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Is Iran Closing in on Nuclear Weapons?

UN nuclear watchdog agency sounds the alarm.

There are reasons for concern regarding Iran’s desire for nuclear weapons – a priority for Tehran. Iran is working hard to develop nuclear weapons, and the flawed 2015 nuclear agreement by the Obama administration did not deter Iran from its path – nor could it have. Iran is a destabilizing influence in the Middle East. These are crucial considerations when determining courses of action to limit the number-one sponsor of terrorism.

It’s no secret that the Biden administration is keen on resurrecting the faulty Joint Comprehensive Plan of Action (JCPOA) in some form. However, more pressing national security issues like the crisis in Ukraine, China’s aggressiveness in the Indo-Pacific, and Israel’s war on the Iran-backed terrorist organization Hamas have risen to prominence. All the while, however, Tehran marched steadily toward the atomic age.

Nuclear Watchdog Agency Concerned About Iran

The topic of Iran’s nuclear ambitions gained some momentum recently with the release a report on Iran’s compliance with the tenets of the JCPOA from the UN’s nuclear watchdog agency, the International Atomic energy Agency (IAEA). Despite the US having pulled out of the inadequate nuclear agreement, some semblance of the regulatory oversight on Iran’s development of the necessary mechanical and nuclear-fuel-related processes has continued. The level of oversight, however, has been significantly reduced. “From 8 May 2019 onwards, however, Iran stopped implementing its nuclear-related commitments under the JCPOA on a step-by-step basis until, on 23 February 2021, it stopped implementing them altogether,” the report states. However, the IAEA analysis also states regarding the paucity of information it has, “Since 16 February 2021, the Agency has not been able to verify Iran’s total enriched uranium stockpile precisely on any given day, needing to rely instead on a small proportion of the total being based on Iran’s estimates.”

As it has been in previous IAEA reports on Iran’s nuclear program, the concern is the increase in speed and quantity of enriched, weapons-grade nuclear material Iran is producing. The IAEA inspection team found that the number of enrichment processing systems had not changed since the last report. Nonetheless, the amount of new equipment that has been installed at the Fordow enrichment plant would allow Iran to produce larger amounts of enriched nuclear fuel. Currently, there is no evidence of weapons-grade or highly enriched Uranium (HEU) nuclear material stockpiled according to the IAEA assessment.

In its article Uranium Enrichment published on its web page, the World Nuclear Association explained: “Uranium found in nature consists largely of two isotopes, U-235 and U-238. The production of energy in nuclear reactors is from the ‘fission’ or splitting of the U-235 atoms, a process which releases energy in the form of heat. U-235 is the main fissile isotope of Uranium.” It is U-235 that is used to make atomic weapons. The percentage of U-235 in HEU producing a weapon is 90%. The IAEA concluded that the highest rate of U-235 nuclear material Iran has produced is 60% in research and development plants.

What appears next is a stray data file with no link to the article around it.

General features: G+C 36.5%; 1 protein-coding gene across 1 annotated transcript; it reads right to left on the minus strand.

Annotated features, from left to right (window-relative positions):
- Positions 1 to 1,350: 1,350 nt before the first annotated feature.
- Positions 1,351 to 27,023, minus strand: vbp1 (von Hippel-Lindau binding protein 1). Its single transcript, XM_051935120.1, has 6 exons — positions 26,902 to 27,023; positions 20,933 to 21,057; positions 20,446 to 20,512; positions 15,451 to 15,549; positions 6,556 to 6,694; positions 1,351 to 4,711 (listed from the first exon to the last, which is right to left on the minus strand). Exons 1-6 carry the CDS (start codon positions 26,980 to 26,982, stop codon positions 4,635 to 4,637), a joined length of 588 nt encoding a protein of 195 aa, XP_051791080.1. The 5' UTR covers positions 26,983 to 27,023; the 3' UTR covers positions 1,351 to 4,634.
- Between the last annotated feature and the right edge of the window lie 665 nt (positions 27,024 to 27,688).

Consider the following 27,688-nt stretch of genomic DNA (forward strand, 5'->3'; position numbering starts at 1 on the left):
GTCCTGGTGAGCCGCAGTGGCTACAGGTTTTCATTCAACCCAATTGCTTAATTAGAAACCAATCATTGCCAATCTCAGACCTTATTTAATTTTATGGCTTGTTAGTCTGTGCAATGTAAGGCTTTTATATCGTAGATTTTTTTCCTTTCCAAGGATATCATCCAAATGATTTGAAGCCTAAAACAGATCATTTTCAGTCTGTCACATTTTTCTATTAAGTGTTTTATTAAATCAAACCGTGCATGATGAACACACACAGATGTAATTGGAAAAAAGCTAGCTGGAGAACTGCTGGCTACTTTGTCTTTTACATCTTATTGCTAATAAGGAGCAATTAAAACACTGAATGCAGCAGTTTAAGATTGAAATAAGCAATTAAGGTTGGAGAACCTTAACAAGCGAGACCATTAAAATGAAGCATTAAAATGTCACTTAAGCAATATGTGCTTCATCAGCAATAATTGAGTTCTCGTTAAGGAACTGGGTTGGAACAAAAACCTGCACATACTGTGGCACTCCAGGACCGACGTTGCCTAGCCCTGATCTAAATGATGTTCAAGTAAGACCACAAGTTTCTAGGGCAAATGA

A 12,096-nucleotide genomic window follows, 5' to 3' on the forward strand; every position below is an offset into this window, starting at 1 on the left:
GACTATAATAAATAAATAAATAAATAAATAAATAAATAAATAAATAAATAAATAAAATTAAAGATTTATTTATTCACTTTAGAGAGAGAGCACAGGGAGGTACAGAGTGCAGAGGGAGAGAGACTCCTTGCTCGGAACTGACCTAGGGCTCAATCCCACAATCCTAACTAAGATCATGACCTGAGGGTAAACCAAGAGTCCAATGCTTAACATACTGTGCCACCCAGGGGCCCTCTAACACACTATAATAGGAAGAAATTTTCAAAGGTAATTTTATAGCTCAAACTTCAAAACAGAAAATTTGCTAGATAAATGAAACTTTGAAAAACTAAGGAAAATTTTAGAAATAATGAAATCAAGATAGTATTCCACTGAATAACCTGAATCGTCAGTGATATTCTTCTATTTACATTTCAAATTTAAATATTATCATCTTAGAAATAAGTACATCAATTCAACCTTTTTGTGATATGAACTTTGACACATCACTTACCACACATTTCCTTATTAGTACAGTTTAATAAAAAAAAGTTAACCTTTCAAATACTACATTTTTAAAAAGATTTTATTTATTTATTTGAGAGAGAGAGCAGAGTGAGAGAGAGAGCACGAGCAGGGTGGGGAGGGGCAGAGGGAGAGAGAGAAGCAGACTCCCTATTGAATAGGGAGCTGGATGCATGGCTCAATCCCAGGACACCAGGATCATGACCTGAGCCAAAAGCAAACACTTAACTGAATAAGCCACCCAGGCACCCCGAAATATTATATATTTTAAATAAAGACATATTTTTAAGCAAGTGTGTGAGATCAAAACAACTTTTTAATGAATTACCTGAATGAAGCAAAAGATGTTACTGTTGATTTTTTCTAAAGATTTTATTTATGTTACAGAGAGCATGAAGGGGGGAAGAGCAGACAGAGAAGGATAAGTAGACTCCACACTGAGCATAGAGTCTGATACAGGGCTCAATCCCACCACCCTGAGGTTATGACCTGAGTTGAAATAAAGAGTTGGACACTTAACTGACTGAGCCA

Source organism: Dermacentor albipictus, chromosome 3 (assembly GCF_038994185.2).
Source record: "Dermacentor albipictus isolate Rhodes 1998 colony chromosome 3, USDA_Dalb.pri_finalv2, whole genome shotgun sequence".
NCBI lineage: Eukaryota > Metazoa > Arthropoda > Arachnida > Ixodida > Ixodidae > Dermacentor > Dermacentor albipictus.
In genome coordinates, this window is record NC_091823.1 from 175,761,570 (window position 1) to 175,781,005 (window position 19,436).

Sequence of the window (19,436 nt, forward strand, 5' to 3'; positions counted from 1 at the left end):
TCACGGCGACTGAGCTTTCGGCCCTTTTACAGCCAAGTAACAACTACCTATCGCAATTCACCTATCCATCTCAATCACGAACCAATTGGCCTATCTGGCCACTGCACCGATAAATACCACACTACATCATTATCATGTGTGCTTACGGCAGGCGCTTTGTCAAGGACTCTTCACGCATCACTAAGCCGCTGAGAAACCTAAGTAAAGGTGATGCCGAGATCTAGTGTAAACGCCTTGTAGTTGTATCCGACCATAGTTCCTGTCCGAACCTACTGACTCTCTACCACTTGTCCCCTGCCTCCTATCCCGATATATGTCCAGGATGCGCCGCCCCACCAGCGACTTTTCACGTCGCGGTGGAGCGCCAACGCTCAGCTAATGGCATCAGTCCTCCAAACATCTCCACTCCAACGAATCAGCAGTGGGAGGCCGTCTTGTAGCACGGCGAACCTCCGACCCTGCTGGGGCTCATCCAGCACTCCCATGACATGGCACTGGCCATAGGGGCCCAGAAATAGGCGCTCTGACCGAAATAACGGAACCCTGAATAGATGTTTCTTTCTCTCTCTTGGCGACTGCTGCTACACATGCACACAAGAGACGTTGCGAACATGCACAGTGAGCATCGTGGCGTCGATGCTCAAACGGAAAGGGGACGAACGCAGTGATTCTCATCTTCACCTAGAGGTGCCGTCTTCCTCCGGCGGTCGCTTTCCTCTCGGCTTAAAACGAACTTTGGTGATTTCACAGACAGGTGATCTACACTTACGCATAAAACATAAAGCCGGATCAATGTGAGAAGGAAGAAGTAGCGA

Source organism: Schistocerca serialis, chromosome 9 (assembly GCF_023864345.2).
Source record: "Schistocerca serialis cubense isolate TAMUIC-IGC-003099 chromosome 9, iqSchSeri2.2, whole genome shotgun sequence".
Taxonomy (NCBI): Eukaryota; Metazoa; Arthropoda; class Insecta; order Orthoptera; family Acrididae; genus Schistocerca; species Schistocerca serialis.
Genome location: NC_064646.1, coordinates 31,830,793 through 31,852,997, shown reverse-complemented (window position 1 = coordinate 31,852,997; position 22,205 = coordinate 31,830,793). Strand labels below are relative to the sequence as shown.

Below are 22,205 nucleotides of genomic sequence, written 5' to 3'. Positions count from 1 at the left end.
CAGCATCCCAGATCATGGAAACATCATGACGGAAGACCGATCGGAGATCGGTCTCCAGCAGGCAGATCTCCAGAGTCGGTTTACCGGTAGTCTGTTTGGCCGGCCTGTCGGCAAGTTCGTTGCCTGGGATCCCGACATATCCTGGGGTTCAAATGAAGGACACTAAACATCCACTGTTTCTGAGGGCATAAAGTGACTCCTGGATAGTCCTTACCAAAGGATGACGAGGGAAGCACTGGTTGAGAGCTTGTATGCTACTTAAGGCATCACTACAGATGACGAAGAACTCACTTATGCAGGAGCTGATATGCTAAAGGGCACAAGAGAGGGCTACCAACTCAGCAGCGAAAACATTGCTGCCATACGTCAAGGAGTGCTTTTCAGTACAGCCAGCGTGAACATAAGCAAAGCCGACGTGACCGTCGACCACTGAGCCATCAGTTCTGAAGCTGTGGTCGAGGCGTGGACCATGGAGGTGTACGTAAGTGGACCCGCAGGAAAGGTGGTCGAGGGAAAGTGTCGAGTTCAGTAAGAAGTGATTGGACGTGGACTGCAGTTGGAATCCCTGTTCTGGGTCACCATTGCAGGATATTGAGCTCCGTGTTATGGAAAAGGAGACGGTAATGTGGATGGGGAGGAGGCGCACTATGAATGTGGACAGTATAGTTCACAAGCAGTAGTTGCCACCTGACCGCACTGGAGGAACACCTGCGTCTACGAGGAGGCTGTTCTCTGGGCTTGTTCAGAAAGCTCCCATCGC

A prominent Washington, DC, news source picked up on the latest IAEA report, concluding that the Fordow Fuel Enrichment Plant (FFEP) was of particular concern since the activity at the plant had increased significantly in recent years. The Fordow plant is Iran’s second pilot enrichment facility located just north of Qom and 87 miles south of Tehran.

The article makes the point that before former President Trump pulled out of the JCPOA, little or no effort at enriching Uranium was taking place at the Fordow facility. However, since the plant was kept secret and predominantly located in tunnels deep in a mountain, there is no evidence to support that assertion. As the Nuclear Threat Initiative explained on its web page, “The size of the FFEP, its secrecy, and its location on an IRGC [Islamic Revolutionary Guard Corps) base led analysts in the US government to question the facility’s true purpose, arguing that Iran intended it for the covert production of weapons-grade highly enriched Uranium.”

Biden Administration Lifted Sanctions on Tehran

What is more apparent is that since the Biden administration lessened the impact or removed economic sanctions on Iran altogether, the Middle East menace has increased its nuclear program at a rapid pace. Within a month of taking office, “The Biden administration on Thursday [February 18, 2021] rescinded former president Donald Trump’s restoration of UN sanctions on Iran,” the Associated Press reported. That move was without any nuclear agreement to which the US was a party gave Iran access to revenue with nothing in return.

Iran with operational nuclear weapons is a situation the free world cannot allow. Liberty Nation reported over a year ago: “Iran has the nuclear material to produce ‘several’ nuclear bombs or missile warheads, new information from the international organization confirms.” The most recent IAEA assessment is a look at the Iranian nuclear program through a foggy lens at best, relying on Iran’s own assessments of its nuclear program.

The views expressed are those of the author and not of any other affiliate.

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